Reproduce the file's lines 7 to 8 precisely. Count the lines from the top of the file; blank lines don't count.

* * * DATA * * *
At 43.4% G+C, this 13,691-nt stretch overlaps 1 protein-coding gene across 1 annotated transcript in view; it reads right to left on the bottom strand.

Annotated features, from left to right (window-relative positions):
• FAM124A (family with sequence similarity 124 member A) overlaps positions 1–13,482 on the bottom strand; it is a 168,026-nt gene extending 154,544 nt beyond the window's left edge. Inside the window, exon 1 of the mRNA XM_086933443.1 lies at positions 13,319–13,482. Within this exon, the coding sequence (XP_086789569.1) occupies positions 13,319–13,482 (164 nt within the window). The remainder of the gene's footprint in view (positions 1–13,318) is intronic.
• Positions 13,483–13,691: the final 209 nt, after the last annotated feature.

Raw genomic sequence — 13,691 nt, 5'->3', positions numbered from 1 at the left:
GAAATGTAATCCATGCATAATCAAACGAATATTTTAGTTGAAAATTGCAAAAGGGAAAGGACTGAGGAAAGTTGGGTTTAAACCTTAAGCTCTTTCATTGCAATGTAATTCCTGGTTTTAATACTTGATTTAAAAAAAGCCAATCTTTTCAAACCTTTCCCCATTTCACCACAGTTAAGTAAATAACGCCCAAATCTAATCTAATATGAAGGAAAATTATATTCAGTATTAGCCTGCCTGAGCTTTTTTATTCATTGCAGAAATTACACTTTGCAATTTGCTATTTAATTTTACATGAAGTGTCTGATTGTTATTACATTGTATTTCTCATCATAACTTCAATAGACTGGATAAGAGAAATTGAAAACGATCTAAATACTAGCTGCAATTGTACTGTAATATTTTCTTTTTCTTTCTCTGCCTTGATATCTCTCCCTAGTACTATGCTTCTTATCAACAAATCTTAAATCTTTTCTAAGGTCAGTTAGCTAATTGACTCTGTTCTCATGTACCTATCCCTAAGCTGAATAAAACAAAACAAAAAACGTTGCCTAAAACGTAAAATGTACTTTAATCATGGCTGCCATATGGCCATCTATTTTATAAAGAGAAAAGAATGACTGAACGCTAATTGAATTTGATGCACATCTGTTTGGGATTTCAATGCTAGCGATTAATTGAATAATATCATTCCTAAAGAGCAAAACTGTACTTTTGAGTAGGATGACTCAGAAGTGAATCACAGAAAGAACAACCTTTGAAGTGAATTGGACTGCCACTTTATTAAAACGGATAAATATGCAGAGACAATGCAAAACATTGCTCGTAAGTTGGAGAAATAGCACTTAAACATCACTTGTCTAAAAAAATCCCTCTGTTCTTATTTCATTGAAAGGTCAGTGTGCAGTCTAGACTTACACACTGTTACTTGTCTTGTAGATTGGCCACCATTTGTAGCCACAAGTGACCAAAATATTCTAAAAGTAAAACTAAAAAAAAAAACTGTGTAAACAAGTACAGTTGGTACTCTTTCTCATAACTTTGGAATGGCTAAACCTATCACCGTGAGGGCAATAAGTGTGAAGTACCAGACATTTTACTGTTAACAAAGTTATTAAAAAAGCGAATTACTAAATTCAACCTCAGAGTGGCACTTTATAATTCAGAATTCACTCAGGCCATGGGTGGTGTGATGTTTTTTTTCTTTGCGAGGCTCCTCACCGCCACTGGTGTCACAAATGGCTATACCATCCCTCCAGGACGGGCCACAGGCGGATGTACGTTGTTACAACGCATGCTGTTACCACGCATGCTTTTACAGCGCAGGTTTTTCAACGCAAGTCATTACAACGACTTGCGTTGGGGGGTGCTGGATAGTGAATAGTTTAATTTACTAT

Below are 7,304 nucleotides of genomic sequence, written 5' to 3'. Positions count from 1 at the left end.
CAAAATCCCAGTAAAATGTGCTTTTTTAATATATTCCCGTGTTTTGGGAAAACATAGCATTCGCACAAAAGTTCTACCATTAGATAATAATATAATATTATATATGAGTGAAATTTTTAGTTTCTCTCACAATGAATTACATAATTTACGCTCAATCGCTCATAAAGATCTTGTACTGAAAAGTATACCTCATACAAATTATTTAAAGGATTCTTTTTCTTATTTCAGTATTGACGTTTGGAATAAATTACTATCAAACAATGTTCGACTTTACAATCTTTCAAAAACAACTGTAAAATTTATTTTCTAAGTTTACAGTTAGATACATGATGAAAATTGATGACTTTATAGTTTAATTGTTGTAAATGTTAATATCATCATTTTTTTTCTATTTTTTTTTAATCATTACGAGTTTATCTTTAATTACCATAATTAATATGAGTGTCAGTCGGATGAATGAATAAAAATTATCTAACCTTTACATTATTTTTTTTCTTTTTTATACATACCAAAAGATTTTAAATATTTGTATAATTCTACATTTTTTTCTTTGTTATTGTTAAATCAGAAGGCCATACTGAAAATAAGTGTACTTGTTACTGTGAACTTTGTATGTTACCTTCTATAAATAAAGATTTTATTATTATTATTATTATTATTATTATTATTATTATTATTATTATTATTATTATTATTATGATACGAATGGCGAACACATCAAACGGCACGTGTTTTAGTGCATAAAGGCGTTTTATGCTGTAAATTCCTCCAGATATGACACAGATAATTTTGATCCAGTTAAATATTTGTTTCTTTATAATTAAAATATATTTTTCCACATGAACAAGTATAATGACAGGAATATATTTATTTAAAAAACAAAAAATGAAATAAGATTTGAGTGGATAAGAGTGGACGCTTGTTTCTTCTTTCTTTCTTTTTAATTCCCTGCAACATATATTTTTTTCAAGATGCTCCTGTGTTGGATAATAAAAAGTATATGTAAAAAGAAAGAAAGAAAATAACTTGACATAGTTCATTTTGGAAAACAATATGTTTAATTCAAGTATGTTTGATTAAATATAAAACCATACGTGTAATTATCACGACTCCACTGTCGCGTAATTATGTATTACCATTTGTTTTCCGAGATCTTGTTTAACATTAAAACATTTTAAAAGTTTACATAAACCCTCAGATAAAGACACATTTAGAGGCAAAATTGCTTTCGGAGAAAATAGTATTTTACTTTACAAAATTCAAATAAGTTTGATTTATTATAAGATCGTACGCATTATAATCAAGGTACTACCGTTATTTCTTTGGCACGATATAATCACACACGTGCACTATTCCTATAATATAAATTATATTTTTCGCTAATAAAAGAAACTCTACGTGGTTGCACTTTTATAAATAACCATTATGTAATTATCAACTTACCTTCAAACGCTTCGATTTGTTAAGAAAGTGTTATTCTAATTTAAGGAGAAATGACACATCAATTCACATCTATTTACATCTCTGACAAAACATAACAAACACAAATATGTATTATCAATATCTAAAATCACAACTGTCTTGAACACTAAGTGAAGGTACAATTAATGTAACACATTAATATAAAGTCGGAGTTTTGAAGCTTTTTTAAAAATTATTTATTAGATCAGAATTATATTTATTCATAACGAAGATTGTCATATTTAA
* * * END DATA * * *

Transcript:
Below are 7,304 nucleotides of genomic sequence, written 5' to 3'. Positions count from 1 at the left end.
CAAAATCCCAGTAAAATGTGCTTTTTTAATATATTCCCGTGTTTTGGGAAAACATAGCATTCGCACAAAAGTTCTACCATTAGATAATAATATAATATTATATATGAGTGAAATTTTTAGTTTCTCTCACAATGAATTACATAATTTACGCTCAATCGCTCATAAAGATCTTGTACTGAAAAGTATACCTCATACAAATTATTTAAAGGATTCTTTTTCTTATTTCAGTATTGACGTTTGGAATAAATTACTATCAAACAATGTTCGACTTTACAATCTTTCAAAAACAACTGTAAAATTTATTTTCTAAGTTTACAGTTAGATACATGATGAAAATTGATGACTTTATAGTTTAATTGTTGTAAATGTTAATATCATCATTTTTTTTCTATTTTTTTTTAATCATTACGAGTTTATCTTTAATTACCATAATTAATATGAGTGTCAGTCGGATGAATGAATAAAAATTATCTAACCTTTACATTATTTTTTTTCTTTTTTATACATACCAAAAGATTTTAAATATTTGTATAATTCTACATTTTTTTCTTTGTTATTGTTAAATCAGAAGGCCATACTGAAAATAAGTGTACTTGTTACTGTGAACTTTGTATGTTACCTTCTATAAATAAAGATTTTATTATTATTATTATTATTATTATTATTATTATTATTATTATTATTATTATTATTATTATGATACGAATGGCGAACACATCAAACGGCACGTGTTTTAGTGCATAAAGGCGTTTTATGCTGTAAATTCCTCCAGATATGACACAGATAATTTTGATCCAGTTAAATATTTGTTTCTTTATAATTAAAATATATTTTTCCACATGAACAAGTATAATGACAGGAATATATTTATTTAAAAAACAAAAAATGAAATAAGATTTGAGTGGATAAGAGTGGACGCTTGTTTCTTCTTTCTTTCTTTTTAATTCCCTGCAACATATATTTTTTTCAAGATGCTCCTGTGTTGGATAATAAAAAGTATATGTAAAAAGAAAGAAAGAAAATAACTTGACATAGTTCATTTTGGAAAACAATATGTTTAATTCAAGTATGTTTGATTAAATATAAAACCATACGTGTAATTATCACGACTCCACTGTCGCGTAATTATGTATTACCATTTGTTTTCCGAGATCTTGTTTAACATTAAAACATTTTAAAAGTTTACATAAACCCTCAGATAAAGACACATTTAGAGGCAAAATTGCTTTCGGAGAAAATAGTATTTTACTTTACAAAATTCAAATAAGTTTGATTTATTATAAGATCGTACGCATTATAATCAAGGTACTACCGTTATTTCTTTGGCACGATATAATCACACACGTGCACTATTCCTATAATATAAATTATATTTTTCGCTAATAAAAGAAACTCTACGTGGTTGCACTTTTATAAATAACCATTATGTAATTATCAACTTACCTTCAAACGCTTCGATTTGTTAAGAAAGTGTTATTCTAATTTAAGGAGAAATGACACATCAATTCACATCTATTTACATCTCTGACAAAACATAACAAACACAAATATGTATTATCAATATCTAAAATCACAACTGTCTTGAACACTAAGTGAAGGTACAATTAATGTAACACATTAATATAAAGTCGGAGTTTTGAAGCTTTTTTAAAAATTATTTATTAGATCAGAATTATATTTATTCATAACGAAGATTGTCATATTTAA